Five Killed, Hundreds Hurt After Protesters Clash With Bahraini Police

The images showed police shooting tear gas canisters.

The ministry said that fugitives who had escaped from the Jau prison were among the 286 people arrested at the protest and asserted that several of the “outlaws” were carrying hand grenades and knives.

Ruled by the Sunni Al Khalifa monarchy but home to a significant, stifled Shiite minority, Bahrain hosts a United States naval base and is constructing another for British forces.

There were multiple civilians wounded in the raid targeting the months-long sit-in in Dira.

The protests escalated after a court convicted Qassim on Sunday of the illegal collection of funds and money laundering and sentenced him to one year in jail suspended for three years.

Gunshots are heard and white smoke from tear gas can be seen. Another video showed a bulldozer smashing through the area that once hosted the sit-in.

Authorities said security forces would “challenge, in accordance with the law, any gathering or incitement” to protest, the interior ministry said in a statement.

Bahraini security forces shot and killed at least five demonstrators during the operation.

On Sunday, a Bahraini court sentenced Sheikh Qassim to one year in prison. Last June, he was accused of promoting violence and stripped of his Bahraini citizenship. His supporters deny the allegations and called his trial politically motivated.

On Tuesday, the Britain-based Bahrain Institute for Rights and Democracy reported the “tragic death of a peaceful protester in the crackdown” in Diraz, the hometown of Shiite cleric Isa Qassim. Since then, Bahrain’s most prominent opposition figures have fled the country, been imprisoned, or are facing prosecution. But a yearlong government crackdown on dissent has raised the stakes, with local Shiite militant groups claiming some attacks.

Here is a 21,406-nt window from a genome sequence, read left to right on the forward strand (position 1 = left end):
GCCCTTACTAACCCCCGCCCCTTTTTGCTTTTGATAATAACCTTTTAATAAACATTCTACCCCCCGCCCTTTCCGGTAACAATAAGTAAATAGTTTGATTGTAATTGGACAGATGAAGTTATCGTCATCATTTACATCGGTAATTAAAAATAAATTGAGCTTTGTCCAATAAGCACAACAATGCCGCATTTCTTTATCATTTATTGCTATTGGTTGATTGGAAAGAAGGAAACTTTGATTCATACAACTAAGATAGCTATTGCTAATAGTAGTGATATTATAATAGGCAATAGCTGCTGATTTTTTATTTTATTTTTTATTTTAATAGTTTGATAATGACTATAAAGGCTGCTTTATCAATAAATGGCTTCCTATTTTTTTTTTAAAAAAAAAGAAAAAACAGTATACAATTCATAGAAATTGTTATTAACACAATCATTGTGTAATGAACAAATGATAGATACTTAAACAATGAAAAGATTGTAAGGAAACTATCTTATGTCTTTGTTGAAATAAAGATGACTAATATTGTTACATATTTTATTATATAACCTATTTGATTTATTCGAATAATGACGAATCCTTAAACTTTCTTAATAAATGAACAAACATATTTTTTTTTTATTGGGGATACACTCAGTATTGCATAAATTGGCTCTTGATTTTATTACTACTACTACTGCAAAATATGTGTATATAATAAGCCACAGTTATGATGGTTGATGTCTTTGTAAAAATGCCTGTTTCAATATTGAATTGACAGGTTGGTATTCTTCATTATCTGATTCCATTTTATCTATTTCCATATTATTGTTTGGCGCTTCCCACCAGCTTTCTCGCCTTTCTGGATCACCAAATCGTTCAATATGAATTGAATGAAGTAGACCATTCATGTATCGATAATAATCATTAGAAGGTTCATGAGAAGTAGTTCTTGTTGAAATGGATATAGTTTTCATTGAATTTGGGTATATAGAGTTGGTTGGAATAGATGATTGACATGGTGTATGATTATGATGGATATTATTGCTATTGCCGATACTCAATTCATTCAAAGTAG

Bahraini authorities have accused Iran of fomenting unrest in the kingdom, but Tehran has consistently denied involvement.

As the assault continues, the government has refused to accredit some journalists and arrested a news agency photographer and social media activist.

In a meeting with Bahrain’s King Hamad in Saudi Arabia at the weekend, Trump made a clear break from previous USA policy.

The timing of the raid was striking, coming two days after President Trump publicly assured the king of Bahrain that their relationship would be free of the kind of “strain” that had occurred in the past – an apparent reference to the Obama administration’s periodic chiding of Bahrain for human rights violations.

Iran’s Foreign Minister Mohammad Javad Zarif condemned the security raid.

The Lebanese Shiite militant group Hezbollah warned that any harm to Sheikh Qassim “will open the doors for unpredictable outcome and dangers”.

The source reiterated the support of Saudi Arabia for the measures being taken by Bahrain to maintain its security and stability and the safety of its citizens and residents.

The bloody operations in Diraz are likely to raise tensions in the tiny Arab kingdom days after the USA president said Washington’s relationship with Manama -long strained over its human rights record- would improve. His work can be found at http://apne.ws/2galNpz.

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